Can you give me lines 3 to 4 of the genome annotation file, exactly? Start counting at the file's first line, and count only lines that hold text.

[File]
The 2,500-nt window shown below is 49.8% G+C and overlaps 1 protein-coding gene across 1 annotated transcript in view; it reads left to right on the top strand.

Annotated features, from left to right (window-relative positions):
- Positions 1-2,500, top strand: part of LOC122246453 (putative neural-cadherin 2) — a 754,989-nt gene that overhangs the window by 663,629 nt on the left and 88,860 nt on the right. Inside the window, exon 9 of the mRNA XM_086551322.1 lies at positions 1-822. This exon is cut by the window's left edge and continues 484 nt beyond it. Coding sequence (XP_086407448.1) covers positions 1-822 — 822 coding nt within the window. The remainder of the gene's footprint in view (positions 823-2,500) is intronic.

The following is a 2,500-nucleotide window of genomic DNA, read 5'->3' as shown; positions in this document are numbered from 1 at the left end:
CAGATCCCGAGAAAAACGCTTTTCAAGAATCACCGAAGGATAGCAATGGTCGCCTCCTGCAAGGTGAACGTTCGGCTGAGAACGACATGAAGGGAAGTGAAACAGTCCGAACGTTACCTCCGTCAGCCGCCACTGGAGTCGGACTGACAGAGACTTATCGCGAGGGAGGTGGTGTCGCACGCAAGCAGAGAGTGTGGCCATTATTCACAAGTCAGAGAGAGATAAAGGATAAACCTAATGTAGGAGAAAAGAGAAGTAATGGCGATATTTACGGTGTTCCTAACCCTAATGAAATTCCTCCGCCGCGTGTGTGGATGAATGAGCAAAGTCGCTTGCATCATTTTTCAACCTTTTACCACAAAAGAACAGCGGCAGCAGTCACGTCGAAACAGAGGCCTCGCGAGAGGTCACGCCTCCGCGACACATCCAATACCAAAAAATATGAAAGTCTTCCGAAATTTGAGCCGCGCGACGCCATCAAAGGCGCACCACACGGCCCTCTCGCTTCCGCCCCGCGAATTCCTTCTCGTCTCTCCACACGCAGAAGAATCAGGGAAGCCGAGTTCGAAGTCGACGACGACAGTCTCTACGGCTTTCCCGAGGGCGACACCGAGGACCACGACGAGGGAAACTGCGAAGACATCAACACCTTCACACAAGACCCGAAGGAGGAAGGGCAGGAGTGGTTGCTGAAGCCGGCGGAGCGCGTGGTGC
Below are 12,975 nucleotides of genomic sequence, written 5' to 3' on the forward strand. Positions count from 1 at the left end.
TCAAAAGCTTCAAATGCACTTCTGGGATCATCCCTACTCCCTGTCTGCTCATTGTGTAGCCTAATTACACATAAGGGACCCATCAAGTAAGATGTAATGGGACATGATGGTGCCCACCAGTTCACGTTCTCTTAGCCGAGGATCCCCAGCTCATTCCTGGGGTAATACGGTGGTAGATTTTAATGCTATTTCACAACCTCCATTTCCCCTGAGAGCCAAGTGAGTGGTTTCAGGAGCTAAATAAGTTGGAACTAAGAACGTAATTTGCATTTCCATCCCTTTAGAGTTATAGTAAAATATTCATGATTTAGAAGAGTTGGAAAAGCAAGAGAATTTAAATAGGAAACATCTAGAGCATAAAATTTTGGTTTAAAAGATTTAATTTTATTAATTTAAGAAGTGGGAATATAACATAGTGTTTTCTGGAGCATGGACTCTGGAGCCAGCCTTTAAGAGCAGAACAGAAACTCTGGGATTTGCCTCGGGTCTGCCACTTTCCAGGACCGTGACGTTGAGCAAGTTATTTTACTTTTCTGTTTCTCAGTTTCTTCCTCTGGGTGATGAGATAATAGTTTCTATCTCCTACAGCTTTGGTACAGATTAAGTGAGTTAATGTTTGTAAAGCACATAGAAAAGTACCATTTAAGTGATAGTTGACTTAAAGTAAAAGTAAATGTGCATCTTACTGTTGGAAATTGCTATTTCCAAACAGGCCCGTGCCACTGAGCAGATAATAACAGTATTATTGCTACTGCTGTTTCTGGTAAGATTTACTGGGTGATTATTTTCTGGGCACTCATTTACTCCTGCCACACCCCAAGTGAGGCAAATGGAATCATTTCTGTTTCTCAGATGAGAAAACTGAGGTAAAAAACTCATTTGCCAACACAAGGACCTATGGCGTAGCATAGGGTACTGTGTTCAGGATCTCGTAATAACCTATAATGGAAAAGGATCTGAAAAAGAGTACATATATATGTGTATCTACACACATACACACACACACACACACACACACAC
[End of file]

- Positions 1-2,500, top strand: part of LOC122246453 (putative neural-cadherin 2) — a 754,989-nt gene that overhangs the window by 663,629 nt on the left and 88,860 nt on the right. Inside the window, exon 9 of the mRNA XM_086551322.1 lies at positions 1-822. This exon is cut by the window's left edge and continues 484 nt beyond it. Coding sequence (XP_086407448.1) covers positions 1-822 — 822 coding nt within the window. The remainder of the gene's footprint in view (positions 823-2,500) is intronic.

The following is a 2,500-nucleotide window of genomic DNA, read 5'->3' as shown; positions in this document are numbered from 1 at the left end: